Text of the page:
BMW for its existing line up of cars seems to be committed to the 50/50 weight distribution and the RWD layout. It will therefore never do a cab-forward, FWD layout which are absolutely necessary to liberate meaningful space at the rear of cars as small as the 1 series. Design engineers will question the need for putting dedicated doors at the rear for space that trivial. There is the 5 door 1 series hatch but a sedan?! I therefore doubt that there would ever be a 1 series 4 door sedan in the existing lineup. A coup sedan of course we already .
BMW Considers 1 Series Sedan, a Fairly Inevitable Conclusion
BMW, which has made common practice of creating new segments and niches to grow its sales numbers, is considering yet another one: a 1 Series sedan. For anyone following trends in the automotive market, this shouldn't strike you as anything too surprising. Mercedes-Benz has its CLA-Class, and Audi just officially unveiled its 2014 A3 sedan at the Beijing Motor Show, unofficially last month at a private gathering during the New York Auto Show. At the Beijing Motor Show, an executive told Auto Express that it's a possibility; an inevitability, as far as we're concerned. In China, the small "C-segment" market comprises 5.5 million cars. German luxury makes are hot-sellers over there. "BMW is never shy of new segments," Ian Robertson, head of BMW's sales and marketing said in an interview with the outlet. "There are no plans to do it at the moment, but do we want to do it? We’ll see…" BMW is expected to bring a new compact coupe to the U.S. in 2015 when the current 1 Series coupe leaves our market. The new car will be called the BMW 2 Series, and it will spawn a coupe and a convertible. It is also likely that a sedan will come from it, as there is a 1 Series hatchback that comes in a five-door model outside of the U.S. In BMW's new naming structure, sedans and five-doors are odd numbers, and two-doors and four-door coupes are even numbers. BMW also has its Concept Active Tourer, its front-wheel-drive car that's based on the next Mini Cooper, slated to join BMW's lineup in the next few years. We were told in a brief chat with a North American BMW executive that the front-wheel-drive BMW may never come to the U.S. If it did, the exec said, it would be years off. In any case, the small luxury segment is booming, from the Buick Verano to the Acura ILX to even the anticipation that has come with the promise of a sub-$30,000 Mercedes-Benz. BMW realizes this, which is why it has introduced the 2014 BMW 320i to its U.S. lineup, starting at $33,445, including $895 for destination and handling. With the compact luxury cars like the 3 Series and Mercedes C-Class creeping up in size and price, it makes sense for the automakers to fill their lineups with cheaper, smaller offerings that take the place of where their old models used to be. It would be naive to think BMW isn't already planning a smaller sedan behind closed doors. Source: Auto Express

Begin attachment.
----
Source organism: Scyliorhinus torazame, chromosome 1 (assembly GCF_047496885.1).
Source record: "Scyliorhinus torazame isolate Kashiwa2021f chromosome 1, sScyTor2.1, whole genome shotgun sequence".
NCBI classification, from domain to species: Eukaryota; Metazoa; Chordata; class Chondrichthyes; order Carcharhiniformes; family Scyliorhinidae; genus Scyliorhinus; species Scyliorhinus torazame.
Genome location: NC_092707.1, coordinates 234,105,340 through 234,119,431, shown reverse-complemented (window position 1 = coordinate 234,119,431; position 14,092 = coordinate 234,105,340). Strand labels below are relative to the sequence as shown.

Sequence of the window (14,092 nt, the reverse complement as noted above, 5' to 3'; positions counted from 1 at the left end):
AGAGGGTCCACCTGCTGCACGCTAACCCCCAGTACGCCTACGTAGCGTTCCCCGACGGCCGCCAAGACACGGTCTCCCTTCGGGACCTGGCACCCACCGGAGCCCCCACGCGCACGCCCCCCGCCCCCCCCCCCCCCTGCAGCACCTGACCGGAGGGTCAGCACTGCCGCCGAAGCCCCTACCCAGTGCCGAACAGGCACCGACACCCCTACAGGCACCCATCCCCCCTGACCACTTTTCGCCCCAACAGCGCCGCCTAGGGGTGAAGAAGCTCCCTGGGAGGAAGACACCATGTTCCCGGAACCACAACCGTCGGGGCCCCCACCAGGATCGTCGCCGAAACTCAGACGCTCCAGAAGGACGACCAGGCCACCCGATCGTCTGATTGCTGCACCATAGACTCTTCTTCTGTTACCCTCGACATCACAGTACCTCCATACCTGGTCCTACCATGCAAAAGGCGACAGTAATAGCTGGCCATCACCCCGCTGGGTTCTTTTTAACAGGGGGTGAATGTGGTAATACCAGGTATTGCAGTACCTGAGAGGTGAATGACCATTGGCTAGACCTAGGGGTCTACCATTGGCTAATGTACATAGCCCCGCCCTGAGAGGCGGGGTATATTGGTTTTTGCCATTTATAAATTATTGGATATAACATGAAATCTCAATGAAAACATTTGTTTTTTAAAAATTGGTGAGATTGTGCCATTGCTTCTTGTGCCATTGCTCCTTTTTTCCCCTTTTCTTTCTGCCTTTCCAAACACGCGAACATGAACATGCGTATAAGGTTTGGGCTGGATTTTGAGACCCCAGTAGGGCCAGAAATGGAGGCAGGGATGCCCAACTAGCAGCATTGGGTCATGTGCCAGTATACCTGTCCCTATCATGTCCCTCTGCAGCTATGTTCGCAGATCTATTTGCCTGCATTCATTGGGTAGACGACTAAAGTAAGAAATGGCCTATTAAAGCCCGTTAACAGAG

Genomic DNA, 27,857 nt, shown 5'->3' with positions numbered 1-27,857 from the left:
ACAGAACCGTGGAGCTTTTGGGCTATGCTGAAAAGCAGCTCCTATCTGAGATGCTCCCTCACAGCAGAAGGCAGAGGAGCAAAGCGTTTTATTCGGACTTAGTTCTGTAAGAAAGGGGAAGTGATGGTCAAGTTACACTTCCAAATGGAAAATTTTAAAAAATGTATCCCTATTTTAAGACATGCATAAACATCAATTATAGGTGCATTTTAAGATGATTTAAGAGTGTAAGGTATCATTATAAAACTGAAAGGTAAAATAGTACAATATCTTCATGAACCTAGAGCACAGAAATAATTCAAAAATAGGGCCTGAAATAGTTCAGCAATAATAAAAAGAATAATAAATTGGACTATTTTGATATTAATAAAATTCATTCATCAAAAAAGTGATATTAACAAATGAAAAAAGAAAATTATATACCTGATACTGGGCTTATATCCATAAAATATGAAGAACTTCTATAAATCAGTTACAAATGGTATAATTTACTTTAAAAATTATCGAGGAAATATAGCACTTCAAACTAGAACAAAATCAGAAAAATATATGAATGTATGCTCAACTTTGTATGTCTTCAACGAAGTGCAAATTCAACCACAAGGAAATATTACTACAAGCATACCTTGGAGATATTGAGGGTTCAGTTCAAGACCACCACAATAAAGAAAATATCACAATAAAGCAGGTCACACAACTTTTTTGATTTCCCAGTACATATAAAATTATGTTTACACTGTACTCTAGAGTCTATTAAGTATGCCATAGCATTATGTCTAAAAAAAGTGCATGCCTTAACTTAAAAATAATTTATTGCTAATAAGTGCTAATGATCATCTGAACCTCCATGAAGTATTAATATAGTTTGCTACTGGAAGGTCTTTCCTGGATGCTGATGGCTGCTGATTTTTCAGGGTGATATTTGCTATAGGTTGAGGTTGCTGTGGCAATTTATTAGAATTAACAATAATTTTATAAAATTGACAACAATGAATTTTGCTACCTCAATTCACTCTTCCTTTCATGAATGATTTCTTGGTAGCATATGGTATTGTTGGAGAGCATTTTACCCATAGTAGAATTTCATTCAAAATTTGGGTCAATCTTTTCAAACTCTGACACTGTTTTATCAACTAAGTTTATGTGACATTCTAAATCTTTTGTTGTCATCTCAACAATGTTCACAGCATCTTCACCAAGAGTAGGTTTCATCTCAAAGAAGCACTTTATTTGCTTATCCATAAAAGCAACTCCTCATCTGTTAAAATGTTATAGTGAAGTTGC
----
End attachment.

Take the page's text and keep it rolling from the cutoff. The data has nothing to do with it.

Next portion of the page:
Volvo recently announced that it will not be developing a flagship sedan to compete with any of its...